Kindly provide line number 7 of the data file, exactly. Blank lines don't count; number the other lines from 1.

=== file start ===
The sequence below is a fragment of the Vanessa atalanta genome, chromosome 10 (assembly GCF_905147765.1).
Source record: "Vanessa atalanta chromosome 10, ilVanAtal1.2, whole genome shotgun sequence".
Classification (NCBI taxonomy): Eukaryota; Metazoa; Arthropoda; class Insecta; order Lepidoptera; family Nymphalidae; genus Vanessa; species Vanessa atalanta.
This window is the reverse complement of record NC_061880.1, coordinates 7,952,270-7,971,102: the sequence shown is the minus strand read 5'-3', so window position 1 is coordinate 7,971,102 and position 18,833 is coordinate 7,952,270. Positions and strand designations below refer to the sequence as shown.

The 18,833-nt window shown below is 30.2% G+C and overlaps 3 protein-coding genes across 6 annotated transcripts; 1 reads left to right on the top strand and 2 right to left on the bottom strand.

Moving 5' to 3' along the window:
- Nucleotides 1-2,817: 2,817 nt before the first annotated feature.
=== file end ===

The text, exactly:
- Nucleotides 1-2,817: 2,817 nt before the first annotated feature.